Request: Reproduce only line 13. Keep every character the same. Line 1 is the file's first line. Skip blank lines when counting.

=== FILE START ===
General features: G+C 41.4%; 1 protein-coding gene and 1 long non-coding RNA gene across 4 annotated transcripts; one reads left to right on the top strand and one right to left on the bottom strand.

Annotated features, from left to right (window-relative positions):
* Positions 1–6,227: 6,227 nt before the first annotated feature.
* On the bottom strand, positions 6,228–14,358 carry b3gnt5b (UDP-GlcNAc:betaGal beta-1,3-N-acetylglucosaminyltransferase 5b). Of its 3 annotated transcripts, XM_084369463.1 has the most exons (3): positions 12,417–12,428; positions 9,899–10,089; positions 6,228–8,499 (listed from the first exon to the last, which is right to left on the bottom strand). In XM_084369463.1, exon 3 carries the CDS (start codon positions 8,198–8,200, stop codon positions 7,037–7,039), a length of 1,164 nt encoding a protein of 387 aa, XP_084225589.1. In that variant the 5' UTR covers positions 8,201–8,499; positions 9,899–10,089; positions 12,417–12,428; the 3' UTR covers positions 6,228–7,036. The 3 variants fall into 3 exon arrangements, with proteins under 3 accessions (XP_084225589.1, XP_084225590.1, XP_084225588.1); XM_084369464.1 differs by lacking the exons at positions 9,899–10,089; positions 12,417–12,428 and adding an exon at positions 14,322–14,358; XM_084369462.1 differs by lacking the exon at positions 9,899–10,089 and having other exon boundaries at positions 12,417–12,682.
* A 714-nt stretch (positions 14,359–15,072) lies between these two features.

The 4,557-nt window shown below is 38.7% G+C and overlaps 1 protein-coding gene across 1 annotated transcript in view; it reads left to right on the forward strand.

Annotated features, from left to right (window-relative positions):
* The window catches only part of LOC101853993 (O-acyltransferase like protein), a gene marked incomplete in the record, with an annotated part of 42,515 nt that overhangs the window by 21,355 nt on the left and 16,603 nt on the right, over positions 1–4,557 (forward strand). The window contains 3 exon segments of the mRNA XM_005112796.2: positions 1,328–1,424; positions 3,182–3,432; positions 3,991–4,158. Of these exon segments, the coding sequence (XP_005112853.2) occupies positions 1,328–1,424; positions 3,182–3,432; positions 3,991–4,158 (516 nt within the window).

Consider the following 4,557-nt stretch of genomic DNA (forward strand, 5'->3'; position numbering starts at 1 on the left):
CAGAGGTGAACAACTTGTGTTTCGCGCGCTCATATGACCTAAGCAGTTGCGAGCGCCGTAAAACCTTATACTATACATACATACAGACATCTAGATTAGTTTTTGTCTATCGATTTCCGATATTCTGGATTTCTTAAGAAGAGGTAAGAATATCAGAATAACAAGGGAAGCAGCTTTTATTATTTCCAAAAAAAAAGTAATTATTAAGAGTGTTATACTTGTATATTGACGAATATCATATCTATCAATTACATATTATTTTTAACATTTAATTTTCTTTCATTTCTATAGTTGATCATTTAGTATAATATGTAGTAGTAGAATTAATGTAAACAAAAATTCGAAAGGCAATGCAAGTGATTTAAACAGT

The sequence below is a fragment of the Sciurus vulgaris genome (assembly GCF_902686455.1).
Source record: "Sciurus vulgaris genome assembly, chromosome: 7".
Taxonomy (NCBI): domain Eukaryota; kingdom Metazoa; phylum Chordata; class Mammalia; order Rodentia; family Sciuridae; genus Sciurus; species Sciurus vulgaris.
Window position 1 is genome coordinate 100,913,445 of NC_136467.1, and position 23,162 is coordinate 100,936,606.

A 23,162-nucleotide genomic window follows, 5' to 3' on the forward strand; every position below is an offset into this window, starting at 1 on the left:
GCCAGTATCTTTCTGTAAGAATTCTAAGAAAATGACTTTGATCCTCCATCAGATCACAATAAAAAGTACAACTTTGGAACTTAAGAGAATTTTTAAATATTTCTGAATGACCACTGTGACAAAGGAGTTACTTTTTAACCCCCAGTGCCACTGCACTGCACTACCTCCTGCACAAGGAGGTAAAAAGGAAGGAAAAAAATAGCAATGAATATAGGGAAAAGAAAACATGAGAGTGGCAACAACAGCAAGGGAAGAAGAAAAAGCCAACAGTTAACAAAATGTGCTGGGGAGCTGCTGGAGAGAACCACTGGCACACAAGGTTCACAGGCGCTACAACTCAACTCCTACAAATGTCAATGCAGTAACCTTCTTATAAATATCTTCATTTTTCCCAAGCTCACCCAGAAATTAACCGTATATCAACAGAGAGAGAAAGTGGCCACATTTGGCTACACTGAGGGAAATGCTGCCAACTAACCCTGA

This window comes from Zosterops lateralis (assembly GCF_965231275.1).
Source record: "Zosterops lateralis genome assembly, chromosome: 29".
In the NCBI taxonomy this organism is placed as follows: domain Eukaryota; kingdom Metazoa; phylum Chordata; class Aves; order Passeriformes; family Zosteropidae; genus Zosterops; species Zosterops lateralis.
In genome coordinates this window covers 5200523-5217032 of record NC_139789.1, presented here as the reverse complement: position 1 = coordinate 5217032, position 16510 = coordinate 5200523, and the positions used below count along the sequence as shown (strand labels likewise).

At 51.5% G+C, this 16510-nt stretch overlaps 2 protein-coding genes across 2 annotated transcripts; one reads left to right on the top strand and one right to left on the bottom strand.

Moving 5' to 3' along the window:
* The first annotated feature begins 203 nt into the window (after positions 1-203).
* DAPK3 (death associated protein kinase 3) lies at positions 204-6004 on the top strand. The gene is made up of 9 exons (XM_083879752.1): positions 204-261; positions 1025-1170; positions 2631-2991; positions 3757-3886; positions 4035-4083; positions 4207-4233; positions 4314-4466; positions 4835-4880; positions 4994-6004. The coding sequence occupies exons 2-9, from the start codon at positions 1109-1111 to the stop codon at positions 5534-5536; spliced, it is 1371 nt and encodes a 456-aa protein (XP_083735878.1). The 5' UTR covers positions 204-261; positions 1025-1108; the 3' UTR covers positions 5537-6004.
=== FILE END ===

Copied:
Taxonomy (NCBI): domain Eukaryota; kingdom Metazoa; phylum Chordata; class Mammalia; order Rodentia; family Sciuridae; genus Sciurus; species Sciurus vulgaris.